Ellen Gutterman, the newest faculty member of the Political Science Department at York’s Glendon College, knew that she had a 25 per cent chance of winning this year’s Vincent Lemieux Prize, as one of the four finalists for the best PhD thesis submitted at a Canadian university within the past two years (see the May 29 issue of YFile). She was still overwhelmed when she was announced as the winner at this year’s Congress of the Humanities & Social Sciences, held at the University of Sakatchewan in Saskatoon, May 26 to June 2.
Right: Ellen Gutterman
"The awards dinner in Saskatoon [on May 29th] was lots of fun," said Gutterman. "It was great to be honoured in this way and it felt extra nice to hear the cheers of many supportive colleagues when the presenter called my name. I could not have been more delighted."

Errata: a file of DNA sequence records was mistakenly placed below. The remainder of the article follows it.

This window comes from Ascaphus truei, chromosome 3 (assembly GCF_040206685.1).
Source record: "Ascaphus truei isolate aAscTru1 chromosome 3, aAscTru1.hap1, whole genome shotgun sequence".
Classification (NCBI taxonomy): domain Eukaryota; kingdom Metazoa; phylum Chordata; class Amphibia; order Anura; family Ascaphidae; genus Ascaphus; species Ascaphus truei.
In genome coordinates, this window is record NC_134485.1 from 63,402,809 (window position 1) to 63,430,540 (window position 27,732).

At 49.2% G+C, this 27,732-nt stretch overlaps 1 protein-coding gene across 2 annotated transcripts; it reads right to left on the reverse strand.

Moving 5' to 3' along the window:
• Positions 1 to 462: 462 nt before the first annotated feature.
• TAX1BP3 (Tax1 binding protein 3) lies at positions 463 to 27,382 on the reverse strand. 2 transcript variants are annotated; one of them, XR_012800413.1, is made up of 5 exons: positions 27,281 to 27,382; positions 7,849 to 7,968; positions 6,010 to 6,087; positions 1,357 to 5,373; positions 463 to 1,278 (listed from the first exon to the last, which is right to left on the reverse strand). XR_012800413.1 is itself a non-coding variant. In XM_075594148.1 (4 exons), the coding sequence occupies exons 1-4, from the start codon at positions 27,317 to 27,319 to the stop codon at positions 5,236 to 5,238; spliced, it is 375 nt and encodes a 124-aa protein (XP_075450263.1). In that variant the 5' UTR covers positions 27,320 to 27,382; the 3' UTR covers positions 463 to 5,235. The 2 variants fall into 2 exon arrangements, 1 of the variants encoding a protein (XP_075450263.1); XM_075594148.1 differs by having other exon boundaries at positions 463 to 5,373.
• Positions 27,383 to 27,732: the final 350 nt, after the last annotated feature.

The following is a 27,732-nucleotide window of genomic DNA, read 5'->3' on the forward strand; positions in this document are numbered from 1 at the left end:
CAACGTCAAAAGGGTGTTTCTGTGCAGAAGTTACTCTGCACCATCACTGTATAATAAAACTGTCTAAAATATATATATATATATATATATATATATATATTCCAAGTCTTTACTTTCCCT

Gutterman’s thesis, titled On Corruption and Compliance: Explaining State Compliance with the 1997 OECD Anti-Bribery Convention, earned her a PhD from the University of Toronto in 2005.
The Vincent Lemieux Prize is named after the eminent political scientist, Professor Vincent Lemieux of the University of Laval, and awarded biennially by the Canadian Political Science Association to the author of the best PhD thesis submitted at a Canadian university within the past two years, in English or in French, in any sub-field of political science.
Submitted by Glendon communications officer Marika Kemeny.